We read with great interest the article by Kato and associates presenting the results of topography-guided conductive keratoplasty in eyes with advanced keratoconus. To understand better which particular group of eyes has benefitted the most from this minimally invasive treatment method, we would like to ask the authors to clarify some points about their study.
In the Methods section, no specific case selection criteria are mentioned except that all of the subjects were candidates for corneal transplantation. The authors describe the study eyes as having advanced keratoconus and state that advanced keratoconus is characterized by severe asymmetry or astigmatism of the cornea that interferes with spectacle-corrected visual acuity. We would like to know if any objective criteria (eg, visual acuity, degree of myopia, induced astigmatism, keratometric readings, corneal thickness) were used during case selection to decide whether the eyes have advanced disease. As far as keratometric readings are concerned, 9 of the 21 eyes listed in the article have average K readings of less than 55.0 diopters, which suggests moderate rather than advanced keratoconus.
Although the authors state that the entire corneal thickness was assessed before surgery, the article does not provide any data regarding individual or mean preoperative and postoperative corneal thicknesses. Because corneal thinning is a cardinal feature of keratoconus, preoperative corneal thickness data could help us to see how thicknesses relate to the outcomes. This relation appears in the authors’ conclusion that the eyes with extreme thinning with focal protrusion as well as corneas with a scar could not be reshaped effectively by the treatment. Although no separate data or statistical analysis pertaining to this particular group of eyes is presented, it also is not possible to differentiate these eyes in the article and to compare their outcomes with those of the others. Likewise, the retreated 5 eyes are mentioned only as having regressed markedly, whereas the presented data provide only the best outcomes achieved in these eyes at sometime during the follow-up, which apparently does not coincide with the time point when regression was detected and retreatment was decided. We would like to ask the authors if they could provide us with preoperative corneal thickness data and tell us which cases had focal protrusion, scarring, or both.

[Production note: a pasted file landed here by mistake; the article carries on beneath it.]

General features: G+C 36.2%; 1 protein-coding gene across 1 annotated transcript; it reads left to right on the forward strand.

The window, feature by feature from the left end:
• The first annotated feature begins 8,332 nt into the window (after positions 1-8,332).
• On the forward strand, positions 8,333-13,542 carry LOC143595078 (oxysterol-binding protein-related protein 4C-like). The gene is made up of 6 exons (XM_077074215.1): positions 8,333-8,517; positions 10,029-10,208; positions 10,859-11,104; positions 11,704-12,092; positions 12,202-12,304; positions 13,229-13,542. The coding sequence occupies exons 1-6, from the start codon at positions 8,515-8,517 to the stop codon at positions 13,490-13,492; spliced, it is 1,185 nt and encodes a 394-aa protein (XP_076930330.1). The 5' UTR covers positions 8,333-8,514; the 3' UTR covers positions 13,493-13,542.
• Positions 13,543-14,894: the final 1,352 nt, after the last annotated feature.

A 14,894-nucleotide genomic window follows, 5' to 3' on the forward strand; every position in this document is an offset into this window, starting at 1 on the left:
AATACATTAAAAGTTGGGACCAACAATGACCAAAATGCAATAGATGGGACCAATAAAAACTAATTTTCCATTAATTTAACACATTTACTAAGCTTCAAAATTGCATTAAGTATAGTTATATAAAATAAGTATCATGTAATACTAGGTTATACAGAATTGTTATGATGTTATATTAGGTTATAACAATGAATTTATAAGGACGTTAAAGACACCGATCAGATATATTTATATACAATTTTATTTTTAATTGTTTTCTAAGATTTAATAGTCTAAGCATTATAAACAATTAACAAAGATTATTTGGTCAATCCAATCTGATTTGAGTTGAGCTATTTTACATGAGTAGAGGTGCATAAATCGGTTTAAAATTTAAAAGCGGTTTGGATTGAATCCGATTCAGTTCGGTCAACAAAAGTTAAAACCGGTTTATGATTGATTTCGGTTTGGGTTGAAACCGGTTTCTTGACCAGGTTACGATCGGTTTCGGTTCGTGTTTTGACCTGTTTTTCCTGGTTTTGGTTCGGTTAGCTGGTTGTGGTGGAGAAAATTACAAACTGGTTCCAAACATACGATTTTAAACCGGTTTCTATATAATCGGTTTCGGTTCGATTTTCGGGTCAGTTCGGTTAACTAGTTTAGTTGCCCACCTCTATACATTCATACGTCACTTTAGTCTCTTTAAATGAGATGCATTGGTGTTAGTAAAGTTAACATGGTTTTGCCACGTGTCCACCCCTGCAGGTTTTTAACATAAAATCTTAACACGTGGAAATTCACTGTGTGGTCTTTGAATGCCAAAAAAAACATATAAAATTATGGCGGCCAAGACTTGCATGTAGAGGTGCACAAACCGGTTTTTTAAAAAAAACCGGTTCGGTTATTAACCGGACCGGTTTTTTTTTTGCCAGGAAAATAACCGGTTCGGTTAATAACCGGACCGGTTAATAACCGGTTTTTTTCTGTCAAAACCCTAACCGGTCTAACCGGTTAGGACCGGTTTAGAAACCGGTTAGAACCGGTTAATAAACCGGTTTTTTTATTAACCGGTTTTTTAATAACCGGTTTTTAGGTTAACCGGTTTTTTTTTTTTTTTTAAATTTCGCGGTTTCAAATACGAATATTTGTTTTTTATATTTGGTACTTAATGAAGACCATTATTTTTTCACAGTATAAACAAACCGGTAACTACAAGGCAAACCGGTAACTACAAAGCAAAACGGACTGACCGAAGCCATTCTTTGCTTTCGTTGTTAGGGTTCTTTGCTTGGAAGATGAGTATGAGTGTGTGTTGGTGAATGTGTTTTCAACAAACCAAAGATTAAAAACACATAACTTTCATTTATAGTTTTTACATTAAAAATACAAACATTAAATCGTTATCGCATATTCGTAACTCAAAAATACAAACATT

Because the authors report achieving excellent results with collagen cross-linking after conductive keratoplasty in 1 case, we also would like to ask if they considered other treatment methods like collagen cross-linking or intracorneal ring segments for all of the subjects before or after conductive keratoplasty? It seems that the study group includes 14 patients younger than 40 years who could well be candidates for collagen cross-linking, depending on their corneal thicknesses.